China Allegedly Fabricates 488 Million Social Media Comments to Distract Netizens: Study
China is allegedly faking around 488 million comments on social media per year to distract netizens from negative and sensitive political issues, according to a study.
Researchers, led by Gary King, a political analyst from Harvard University, conducted a systematic test of China's Internet commentators called Fifty Cent Party, a group that many believe is paid by the government 50 Chinese cents for every positive comment posted.
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Instead of engaging actively to debates, the Fifty Cent Party usually draws the public's attention away from hot issues and emphasizes the Chinese government's positive state.
"In retrospect, this makes a lot of sense - stopping an argument is best done by distraction and changing the subject rather than more argument - but this had previously been unknown," King wrote in an email to Bloomberg.
What is surprising is that researchers found out that these comments allegedly posted by ordinary people are actually from government workers. They also found no hints that the workers were being paid, suggesting that dropping pro-government comments is compulsory and a part of their job description.
Moreover, the researchers revealed that nearly 50 percent of the positive comments were found on government websites, while some 80 billion are scattered across the Internet. This suggests that at least one in every 178 social media posts are composed by government employees.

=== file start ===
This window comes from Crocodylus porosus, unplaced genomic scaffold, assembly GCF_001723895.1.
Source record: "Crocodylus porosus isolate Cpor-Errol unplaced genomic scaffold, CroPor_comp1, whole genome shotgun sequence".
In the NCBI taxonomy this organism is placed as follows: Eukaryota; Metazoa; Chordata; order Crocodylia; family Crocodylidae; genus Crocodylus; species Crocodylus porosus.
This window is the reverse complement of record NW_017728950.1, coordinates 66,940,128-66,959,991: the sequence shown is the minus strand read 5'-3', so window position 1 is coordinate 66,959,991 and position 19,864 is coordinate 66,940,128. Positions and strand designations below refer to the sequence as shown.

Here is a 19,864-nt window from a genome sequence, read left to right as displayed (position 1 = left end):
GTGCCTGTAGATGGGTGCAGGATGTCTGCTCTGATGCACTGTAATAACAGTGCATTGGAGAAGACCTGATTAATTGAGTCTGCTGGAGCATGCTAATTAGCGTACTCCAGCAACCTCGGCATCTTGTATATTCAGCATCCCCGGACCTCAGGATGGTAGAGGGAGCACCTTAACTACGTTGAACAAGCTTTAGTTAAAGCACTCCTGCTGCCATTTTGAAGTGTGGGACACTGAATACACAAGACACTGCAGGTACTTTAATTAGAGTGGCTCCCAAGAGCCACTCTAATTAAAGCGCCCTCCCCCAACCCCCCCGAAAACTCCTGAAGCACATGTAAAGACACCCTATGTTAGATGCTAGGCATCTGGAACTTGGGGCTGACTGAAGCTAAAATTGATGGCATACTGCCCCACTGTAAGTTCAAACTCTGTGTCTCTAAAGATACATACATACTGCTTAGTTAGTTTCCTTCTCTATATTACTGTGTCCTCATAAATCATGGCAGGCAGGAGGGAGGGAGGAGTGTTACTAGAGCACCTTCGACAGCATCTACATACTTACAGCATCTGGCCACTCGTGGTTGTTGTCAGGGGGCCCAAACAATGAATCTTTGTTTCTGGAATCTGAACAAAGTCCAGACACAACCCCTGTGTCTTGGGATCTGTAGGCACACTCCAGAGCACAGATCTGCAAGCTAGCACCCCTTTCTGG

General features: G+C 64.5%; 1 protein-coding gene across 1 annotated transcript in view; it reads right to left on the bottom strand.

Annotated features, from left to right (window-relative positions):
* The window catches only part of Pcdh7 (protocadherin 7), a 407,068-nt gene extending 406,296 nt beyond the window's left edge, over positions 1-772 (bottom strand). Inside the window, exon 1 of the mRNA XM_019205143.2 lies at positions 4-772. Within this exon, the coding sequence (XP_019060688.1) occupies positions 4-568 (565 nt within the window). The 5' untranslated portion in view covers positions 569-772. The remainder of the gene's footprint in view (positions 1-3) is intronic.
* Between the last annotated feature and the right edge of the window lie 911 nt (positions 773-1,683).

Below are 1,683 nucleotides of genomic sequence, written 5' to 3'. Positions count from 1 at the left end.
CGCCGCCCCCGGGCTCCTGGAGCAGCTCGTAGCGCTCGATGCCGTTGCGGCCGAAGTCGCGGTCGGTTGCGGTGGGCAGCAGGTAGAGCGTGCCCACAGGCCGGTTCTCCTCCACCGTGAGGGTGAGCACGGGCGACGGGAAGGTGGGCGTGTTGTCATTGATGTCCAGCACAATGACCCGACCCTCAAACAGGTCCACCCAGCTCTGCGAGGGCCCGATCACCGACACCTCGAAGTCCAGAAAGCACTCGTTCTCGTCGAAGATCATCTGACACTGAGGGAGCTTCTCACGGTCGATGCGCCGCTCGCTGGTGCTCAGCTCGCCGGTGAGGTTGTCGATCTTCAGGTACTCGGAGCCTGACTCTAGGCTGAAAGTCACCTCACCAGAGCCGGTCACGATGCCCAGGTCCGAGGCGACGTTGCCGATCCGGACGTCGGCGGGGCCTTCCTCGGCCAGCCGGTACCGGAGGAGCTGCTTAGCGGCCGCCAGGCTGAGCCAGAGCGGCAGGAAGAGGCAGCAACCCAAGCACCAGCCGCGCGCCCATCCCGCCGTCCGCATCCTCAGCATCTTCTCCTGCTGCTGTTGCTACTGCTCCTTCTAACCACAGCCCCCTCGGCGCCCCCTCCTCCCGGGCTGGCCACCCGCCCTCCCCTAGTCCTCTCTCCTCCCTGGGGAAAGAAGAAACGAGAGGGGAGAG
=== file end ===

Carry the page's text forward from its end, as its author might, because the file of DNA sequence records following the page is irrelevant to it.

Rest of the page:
Through the use of a customized computer code, King and his team managed to pull out 2,341 emails. Of these, over half had posts from Fifty Cent, totaling nearly 44,800 posts that created a benchmark for determining other propaganda-related posts. Fifty Cents members were identified by matching name from leaked emails with online social media profiles.
Based on the results, posts timing appear to have a coordinated control. Distracting posts from Fifty Cent Party typically appear after some kind of political or social turmoil occurs. And then, comments are usually "interesting, but innocuous and unrelated."
"The main threat perceived by the Chinese regime in the modern era is not military attacks from foreign enemies but rather uprisings from their own people," the researchers wrote.